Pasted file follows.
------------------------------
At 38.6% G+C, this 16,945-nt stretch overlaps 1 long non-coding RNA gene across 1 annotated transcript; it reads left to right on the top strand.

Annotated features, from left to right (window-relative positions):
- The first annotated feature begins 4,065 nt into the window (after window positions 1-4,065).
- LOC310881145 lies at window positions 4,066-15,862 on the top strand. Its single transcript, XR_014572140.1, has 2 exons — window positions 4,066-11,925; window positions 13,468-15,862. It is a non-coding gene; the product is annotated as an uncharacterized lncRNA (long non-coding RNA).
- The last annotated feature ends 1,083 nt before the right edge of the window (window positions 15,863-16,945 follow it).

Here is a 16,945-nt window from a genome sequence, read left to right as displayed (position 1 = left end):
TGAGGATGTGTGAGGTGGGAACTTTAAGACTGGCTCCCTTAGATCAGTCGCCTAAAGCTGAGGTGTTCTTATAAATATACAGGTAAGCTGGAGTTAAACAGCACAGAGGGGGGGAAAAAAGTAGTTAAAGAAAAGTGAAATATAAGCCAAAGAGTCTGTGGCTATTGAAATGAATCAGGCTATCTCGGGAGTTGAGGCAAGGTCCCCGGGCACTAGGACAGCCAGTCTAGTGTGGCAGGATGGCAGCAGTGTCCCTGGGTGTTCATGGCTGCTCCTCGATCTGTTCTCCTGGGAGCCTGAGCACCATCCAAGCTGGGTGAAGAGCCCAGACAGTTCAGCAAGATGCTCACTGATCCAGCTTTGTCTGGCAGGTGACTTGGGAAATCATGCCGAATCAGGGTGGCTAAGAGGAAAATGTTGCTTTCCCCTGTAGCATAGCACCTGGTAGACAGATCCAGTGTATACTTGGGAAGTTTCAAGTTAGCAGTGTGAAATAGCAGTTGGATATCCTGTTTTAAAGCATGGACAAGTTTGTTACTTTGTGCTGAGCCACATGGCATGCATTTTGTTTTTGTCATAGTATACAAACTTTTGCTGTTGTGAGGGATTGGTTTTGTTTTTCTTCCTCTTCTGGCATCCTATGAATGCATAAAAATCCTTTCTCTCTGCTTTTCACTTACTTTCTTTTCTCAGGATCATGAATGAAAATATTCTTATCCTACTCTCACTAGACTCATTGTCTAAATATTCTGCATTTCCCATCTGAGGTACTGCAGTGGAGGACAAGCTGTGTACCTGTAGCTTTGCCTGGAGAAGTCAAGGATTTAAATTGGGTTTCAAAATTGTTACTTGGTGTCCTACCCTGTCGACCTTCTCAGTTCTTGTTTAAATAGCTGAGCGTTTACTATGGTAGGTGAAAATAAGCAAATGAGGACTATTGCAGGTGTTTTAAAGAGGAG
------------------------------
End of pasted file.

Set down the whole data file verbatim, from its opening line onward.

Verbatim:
At 38.6% G+C, this 16,945-nt stretch overlaps 1 long non-coding RNA gene across 1 annotated transcript; it reads left to right on the top strand.

Annotated features, from left to right (window-relative positions):
- The first annotated feature begins 4,065 nt into the window (after window positions 1-4,065).
- LOC310881145 lies at window positions 4,066-15,862 on the top strand. Its single transcript, XR_014572140.1, has 2 exons — window positions 4,066-11,925; window positions 13,468-15,862. It is a non-coding gene; the product is annotated as an uncharacterized lncRNA (long non-coding RNA).
- The last annotated feature ends 1,083 nt before the right edge of the window (window positions 15,863-16,945 follow it).

Here is a 16,945-nt window from a genome sequence, read left to right as displayed (position 1 = left end):
TGAGGATGTGTGAGGTGGGAACTTTAAGACTGGCTCCCTTAGATCAGTCGCCTAAAGCTGAGGTGTTCTTATAAATATACAGGTAAGCTGGAGTTAAACAGCACAGAGGGGGGGAAAAAAGTAGTTAAAGAAAAGTGAAATATAAGCCAAAGAGTCTGTGGCTATTGAAATGAATCAGGCTATCTCGGGAGTTGAGGCAAGGTCCCCGGGCACTAGGACAGCCAGTCTAGTGTGGCAGGATGGCAGCAGTGTCCCTGGGTGTTCATGGCTGCTCCTCGATCTGTTCTCCTGGGAGCCTGAGCACCATCCAAGCTGGGTGAAGAGCCCAGACAGTTCAGCAAGATGCTCACTGATCCAGCTTTGTCTGGCAGGTGACTTGGGAAATCATGCCGAATCAGGGTGGCTAAGAGGAAAATGTTGCTTTCCCCTGTAGCATAGCACCTGGTAGACAGATCCAGTGTATACTTGGGAAGTTTCAAGTTAGCAGTGTGAAATAGCAGTTGGATATCCTGTTTTAAAGCATGGACAAGTTTGTTACTTTGTGCTGAGCCACATGGCATGCATTTTGTTTTTGTCATAGTATACAAACTTTTGCTGTTGTGAGGGATTGGTTTTGTTTTTCTTCCTCTTCTGGCATCCTATGAATGCATAAAAATCCTTTCTCTCTGCTTTTCACTTACTTTCTTTTCTCAGGATCATGAATGAAAATATTCTTATCCTACTCTCACTAGACTCATTGTCTAAATATTCTGCATTTCCCATCTGAGGTACTGCAGTGGAGGACAAGCTGTGTACCTGTAGCTTTGCCTGGAGAAGTCAAGGATTTAAATTGGGTTTCAAAATTGTTACTTGGTGTCCTACCCTGTCGACCTTCTCAGTTCTTGTTTAAATAGCTGAGCGTTTACTATGGTAGGTGAAAATAAGCAAATGAGGACTATTGCAGGTGTTTTAAAGAGGAG